TIP: Give people clear information that makes it easy to self-select in or out. This way, you’ll spend most of your resources on your ideal prospects and convert more of them to customers.
Don’t betray your excitement
One of my coaching colleagues has a memorable way of making this point: be the “hot girl” at the dance. The hot girl knows she’s hot — she doesn’t follow people around hoping someone will throw her a bone. So play it cool when you receive an inquiry. It’s a fine line between professional enthusiasm and over-the-top flattery: one cultivates a peer-to-peer relationship, the other smacks of desperation.
TIP: Show genuine interest and gratitude, but refrain from gushing about how you’d be “thrilled,” “super excited,” or “absolutely love” to work with someone. Be enthusiastic, but avoid an over-the-top tone.
Don’t reply too quickly
Do you check your email, voicemail, blog comments or social media every few minutes? And then, at the first sign of life, do you jump to respond? At 2 a.m.? On a Sunday night? Stop the madness! Responding immediately to communications, day and night, sends a message that you have nothing more productive to do than wait for the notification “ding” to ring.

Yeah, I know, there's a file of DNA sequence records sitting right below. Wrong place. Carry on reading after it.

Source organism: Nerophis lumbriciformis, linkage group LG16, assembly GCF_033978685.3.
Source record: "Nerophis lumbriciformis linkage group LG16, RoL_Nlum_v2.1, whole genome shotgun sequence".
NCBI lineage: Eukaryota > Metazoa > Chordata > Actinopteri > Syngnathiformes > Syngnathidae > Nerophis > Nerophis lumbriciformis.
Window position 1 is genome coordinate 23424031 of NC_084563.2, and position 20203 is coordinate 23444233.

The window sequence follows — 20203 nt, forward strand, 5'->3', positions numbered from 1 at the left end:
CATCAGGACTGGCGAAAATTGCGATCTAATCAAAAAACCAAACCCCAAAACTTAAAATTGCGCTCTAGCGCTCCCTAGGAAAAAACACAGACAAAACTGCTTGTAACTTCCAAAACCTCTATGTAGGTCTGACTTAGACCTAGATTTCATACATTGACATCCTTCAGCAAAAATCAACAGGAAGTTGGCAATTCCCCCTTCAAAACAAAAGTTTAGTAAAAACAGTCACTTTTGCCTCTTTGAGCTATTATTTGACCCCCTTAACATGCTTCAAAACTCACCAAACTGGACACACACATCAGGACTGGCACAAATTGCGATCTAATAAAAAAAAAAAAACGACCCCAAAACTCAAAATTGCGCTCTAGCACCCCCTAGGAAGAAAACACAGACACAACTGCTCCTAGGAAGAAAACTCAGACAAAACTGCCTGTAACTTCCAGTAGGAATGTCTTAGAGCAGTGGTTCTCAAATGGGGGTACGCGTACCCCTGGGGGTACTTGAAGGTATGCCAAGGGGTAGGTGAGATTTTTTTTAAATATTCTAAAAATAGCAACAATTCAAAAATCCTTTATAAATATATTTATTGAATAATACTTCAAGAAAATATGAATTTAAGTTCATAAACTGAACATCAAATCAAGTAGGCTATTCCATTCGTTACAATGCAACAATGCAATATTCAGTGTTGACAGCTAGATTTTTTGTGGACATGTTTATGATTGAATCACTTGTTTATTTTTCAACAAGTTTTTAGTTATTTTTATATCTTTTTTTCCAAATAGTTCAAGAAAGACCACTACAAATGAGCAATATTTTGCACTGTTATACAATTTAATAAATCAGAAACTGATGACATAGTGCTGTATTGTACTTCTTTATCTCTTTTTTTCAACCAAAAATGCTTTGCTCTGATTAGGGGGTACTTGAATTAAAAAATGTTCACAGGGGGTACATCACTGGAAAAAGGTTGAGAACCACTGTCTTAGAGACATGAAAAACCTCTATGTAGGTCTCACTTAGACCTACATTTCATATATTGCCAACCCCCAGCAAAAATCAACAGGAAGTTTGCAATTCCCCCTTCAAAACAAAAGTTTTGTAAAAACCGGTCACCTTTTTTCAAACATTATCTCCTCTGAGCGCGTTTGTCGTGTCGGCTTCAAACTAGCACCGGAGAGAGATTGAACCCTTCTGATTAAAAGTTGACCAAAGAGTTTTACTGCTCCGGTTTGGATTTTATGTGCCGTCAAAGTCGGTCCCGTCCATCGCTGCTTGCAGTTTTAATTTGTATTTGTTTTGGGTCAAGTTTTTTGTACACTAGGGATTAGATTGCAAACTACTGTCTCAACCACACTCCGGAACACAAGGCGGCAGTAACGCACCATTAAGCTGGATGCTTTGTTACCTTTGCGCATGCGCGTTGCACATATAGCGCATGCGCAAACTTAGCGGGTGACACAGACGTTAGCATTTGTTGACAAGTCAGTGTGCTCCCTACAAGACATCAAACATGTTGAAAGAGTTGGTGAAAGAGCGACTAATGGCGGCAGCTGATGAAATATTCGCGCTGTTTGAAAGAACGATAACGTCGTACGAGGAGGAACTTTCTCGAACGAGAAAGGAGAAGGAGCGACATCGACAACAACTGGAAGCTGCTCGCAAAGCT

TIP: Establish some healthy, professional boundaries around your time, and don’t train people to expect you to be responsive 24/7 (unless that’s your business model).
Focus on one-to-one
When I’m coaching my introvert clients, we often talk about getting the most bang for our energetic buck when reaching out to people. We look for highly efficient, one-to-many communication strategies. And yet, while it’s much more labor intensive to meet with people one-to-one, it can actually yield higher return. Why? Because you’re being very specific with those conversations, focusing on mutual champions with whom you have a strong synergy. And champions don’t keep the good news to themselves. They tell two friends, then they tell two friends, and so on, and so on.
TIP: Identify five champions and commit to a conversation in the next month. Exchange information that makes it easy to spread the word about each other’s businesses.
Focus on one-to-many